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Australia's best chefs going nuts about our macadamias

Australia's best chefs going nuts about our macadamias

19 May 2016

Australian macadamia growers have shipped in bucket loads of freshly harvested macadamia nuts, macadamia oil and macadamia milk to Australia's best chefs at this year's Noosa Food and Wine, and you'll be hard pressed finding a festival menu without the delicious native nut this weekend.

Matt Golinski, Luke Mangan, Shane Bailey, Cory Campbell, Lee Jeynes and Brad Coats are just some of the many acclaimed chefs featuring locally grown macadamias in their signature dishes at the premier event.

Sunshine Coast-based Golinski grew up on a macadamia farm, and his appetite for the precious nut continues to grow. At this Sunday's 'You're Better on Beef' event he will create a Japanese inspired Soba noodle salad using ginger, macadamias & coriander.

"I spent half my childhood sitting under a macadamia tree with a rock (cracking them)," laughs Matt.

"They're just so versatile and great to cook with, and every time I use them I'm showcasing a little bit of this area. I love that you can get freshly harvested macadamias from local growers.

"And I love the fact that producers can now make them to whatever size I want," he says referring to the innovative new process of creating different sized macadamia 'chips'.

The Rump House's Cory Campbell couldn't agree more.

Campbell, the former Executive Chef of the 3 Hat restaurant Vue de Monde in Melbourne and Sous Chef of Noma in Copenhagen (which was voted Best Restaurant in the World) says he's serving up "Queensland on a Plate" on Saturday - a mouth-watering pineapple and macadamia dessert featuring macadamia ice cream, sprinkles of roasted and shaved macadamias on top and a macadamia 'mayo'.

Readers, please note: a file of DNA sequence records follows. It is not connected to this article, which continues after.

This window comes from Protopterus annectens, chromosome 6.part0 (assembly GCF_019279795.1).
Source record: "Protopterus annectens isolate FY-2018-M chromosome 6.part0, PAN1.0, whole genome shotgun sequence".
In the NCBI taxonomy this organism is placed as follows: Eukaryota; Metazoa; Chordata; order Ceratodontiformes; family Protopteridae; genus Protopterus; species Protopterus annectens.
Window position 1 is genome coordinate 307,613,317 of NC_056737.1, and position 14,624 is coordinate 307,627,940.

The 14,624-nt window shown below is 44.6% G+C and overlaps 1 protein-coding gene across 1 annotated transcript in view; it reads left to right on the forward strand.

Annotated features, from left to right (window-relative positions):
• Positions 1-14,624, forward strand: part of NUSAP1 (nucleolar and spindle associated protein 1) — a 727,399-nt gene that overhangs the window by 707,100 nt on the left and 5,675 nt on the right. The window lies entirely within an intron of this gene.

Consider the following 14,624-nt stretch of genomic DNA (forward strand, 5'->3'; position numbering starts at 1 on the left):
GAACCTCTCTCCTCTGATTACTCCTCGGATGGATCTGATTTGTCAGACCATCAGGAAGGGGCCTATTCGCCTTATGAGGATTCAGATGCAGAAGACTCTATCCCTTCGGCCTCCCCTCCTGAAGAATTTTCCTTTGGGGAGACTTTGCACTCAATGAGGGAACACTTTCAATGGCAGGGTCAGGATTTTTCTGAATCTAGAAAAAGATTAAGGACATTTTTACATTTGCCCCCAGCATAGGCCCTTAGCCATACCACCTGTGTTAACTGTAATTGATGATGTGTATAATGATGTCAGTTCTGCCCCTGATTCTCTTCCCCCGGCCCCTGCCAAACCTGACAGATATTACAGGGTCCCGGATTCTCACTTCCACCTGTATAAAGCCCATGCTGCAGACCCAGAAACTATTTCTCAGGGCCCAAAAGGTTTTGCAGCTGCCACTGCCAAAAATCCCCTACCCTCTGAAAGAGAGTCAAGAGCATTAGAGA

"Macadamias are really versatile. I use them with beef and fish, they're a winner with desserts, and roasted and salted are just my favourites," says Cory. "And they're the 'Queensland nut' which makes me want to use them more."

Needless to say, festival goers will be spoiled for choice when it comes to Australian macadamias this weekend.

Macadamia milk has stepped into the spotlight for the first time too, and is featured in a number of dishes including Brad Coats' delectable entrée at 'A Taste of Noosa' on Saturday evening - Harvey bay scallops one with lemon myrtle and macadamia crumble, and one with finger lime and macadamia milk foam (and seasoned with dehydrated snails).

Australian macadamia growers are sponsoring Noosa Food & Wine by suppling local macadamia nuts, oil and milk for chefs to use throughout the event. The promotion is part of the Australian macadamia industry's marketing program, funded by Aussie macadamia growers via an industry levy.

Australian Macadamia Society Market Development Manager Lynne Ziehlke is delighted to see such a strong macadamia representation at the festival.

"The Glass House Mountain - Gympie region is the third-largest macadamia producing region in Australia, producing around 10% of Australia's macadamias. This region is the macadamia's ancestral home, so it is fitting that it is so highly featured in such a signature event," said Ms. Ziehlke.

"There are more than 700,000 macadamia trees in the region, 150 macadamia growers and the industry is proud to be one of the major horticultural contributors to the local villages and towns."


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